The Toronto stock market was higher Friday as job creation data in the U.S. came in well above expectations.
The S&P/TSX composite index gained 47.67 points to 14,319.59 while other data showed Canadian employment figures registered a big miss, with the economy shedding 7,000 jobs last month against the gain of 15,000 that economists had expected.
The Canadian unemployment rate was unchanged at seven per cent.
The dollar tumbled 0.72 of a cent to 90.26 cents (U.S.) following the report.
New York racked up a solid advance after the U.S. Labor Department reported that the American economy created 175,000 jobs last month, well above expectations for 139,000 job gains. The unemployment rate rose to 6.7 per cent from 6.6 per cent.
The Dow Jones industrials ran up 71.21 points to 16,493.1, the Nasdaq rose 8.44 points to 4,360.57 and the S&P 500 index was ahead 5.97 points to 1,883.
Tech stocks led the TSX higher with the sector ahead 1.75 per cent, paced by a six per cent gain in Constellation Software.
The energy component climbed 0.7 per cent while the April crude contract in New York was 77 cents higher to $102.33 (U.S.) a barrel.
Penn West Petroleum Ltd. had a quarterly net loss of $728-million or $1.49 a share compared with a year-earlier net loss of $78-million or 16 cents per share. The most recent loss was mostly due to non-cash asset impairment charges related to the company’s disposal of natural gas assets. Penn West shares advanced 20 cents to $8.90.
The National Energy Board has given the go-ahead to Enbridge’s plan to reverse the flow and increase the capacity of its Line 9 pipeline that runs between Sarnia, Ont., and Montreal. The approval is subject to a number of conditions, which include Enbridge being required to undertake activities involving pipeline integrity and emergency response and its shares rose 38 cents to $48.92.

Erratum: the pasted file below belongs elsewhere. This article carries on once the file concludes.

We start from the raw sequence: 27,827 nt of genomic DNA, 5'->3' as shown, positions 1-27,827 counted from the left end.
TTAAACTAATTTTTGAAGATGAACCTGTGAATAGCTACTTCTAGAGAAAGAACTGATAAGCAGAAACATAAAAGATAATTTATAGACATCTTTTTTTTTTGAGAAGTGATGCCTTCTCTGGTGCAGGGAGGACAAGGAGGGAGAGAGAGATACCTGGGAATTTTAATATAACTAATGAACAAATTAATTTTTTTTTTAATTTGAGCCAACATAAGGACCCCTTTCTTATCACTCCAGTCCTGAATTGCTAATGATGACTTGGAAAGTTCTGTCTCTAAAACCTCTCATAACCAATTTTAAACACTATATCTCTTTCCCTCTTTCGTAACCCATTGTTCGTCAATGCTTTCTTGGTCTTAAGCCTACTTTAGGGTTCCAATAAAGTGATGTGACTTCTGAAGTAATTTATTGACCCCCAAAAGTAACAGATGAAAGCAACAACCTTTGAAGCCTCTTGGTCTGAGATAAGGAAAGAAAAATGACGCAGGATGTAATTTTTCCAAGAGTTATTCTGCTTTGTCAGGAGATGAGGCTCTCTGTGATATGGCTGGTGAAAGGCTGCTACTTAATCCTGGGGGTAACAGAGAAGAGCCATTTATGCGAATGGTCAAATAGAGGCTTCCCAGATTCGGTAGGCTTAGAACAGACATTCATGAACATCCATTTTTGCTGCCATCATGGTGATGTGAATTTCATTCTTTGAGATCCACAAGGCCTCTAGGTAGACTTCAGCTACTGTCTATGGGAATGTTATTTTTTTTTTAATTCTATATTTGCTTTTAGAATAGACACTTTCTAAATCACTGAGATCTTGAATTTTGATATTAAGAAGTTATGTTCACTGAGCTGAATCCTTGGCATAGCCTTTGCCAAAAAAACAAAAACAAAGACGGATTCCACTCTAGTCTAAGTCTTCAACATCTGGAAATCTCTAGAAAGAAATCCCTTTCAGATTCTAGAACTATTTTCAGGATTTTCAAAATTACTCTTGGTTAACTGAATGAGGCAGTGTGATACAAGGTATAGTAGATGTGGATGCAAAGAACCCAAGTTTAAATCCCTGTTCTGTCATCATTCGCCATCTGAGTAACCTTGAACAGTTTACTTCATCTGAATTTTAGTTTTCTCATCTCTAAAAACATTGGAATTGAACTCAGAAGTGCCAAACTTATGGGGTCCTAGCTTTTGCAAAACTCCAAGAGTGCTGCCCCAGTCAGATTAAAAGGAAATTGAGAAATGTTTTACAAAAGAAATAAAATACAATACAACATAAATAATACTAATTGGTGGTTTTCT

The gold sector led decliners, down 1.2 per cent as April bullion fell $16.40 to $1,335.40 an ounce.
The metals and mining sector dropped 0.7 per cent as May copper tumbled 11 cents to $3.11 a pound.
Air Canada says its system load factor for February decreased to 79 per cent compared with 79.8 per cent a year ago as it added capacity faster than traffic grew. Its shares added six cents to $6.54.
Overseas, Chinese authorities have allowed the country’s first corporate bond default. Investors in bonds sold in 2012 by Chaori Solar Energy Science & Technology Co., a manufacturer of solar panels, were paid as little as three per cent of the interest that was due Friday.
Until now, Beijing has bailed out troubled borrowers to preserve confidence in its fledgling credit markets. But the ruling Communist Party has pledged to allow market forces a bigger role.
Investors could be nervous going into the weekend. The week start started off with a selloff on markets after Russian troops last weekend invaded Ukraine’s Crimea region, where it has major military installations. But markets regained their footing by the following day as it became apparent that Western countries weren’t planning on an armed response to that incursion.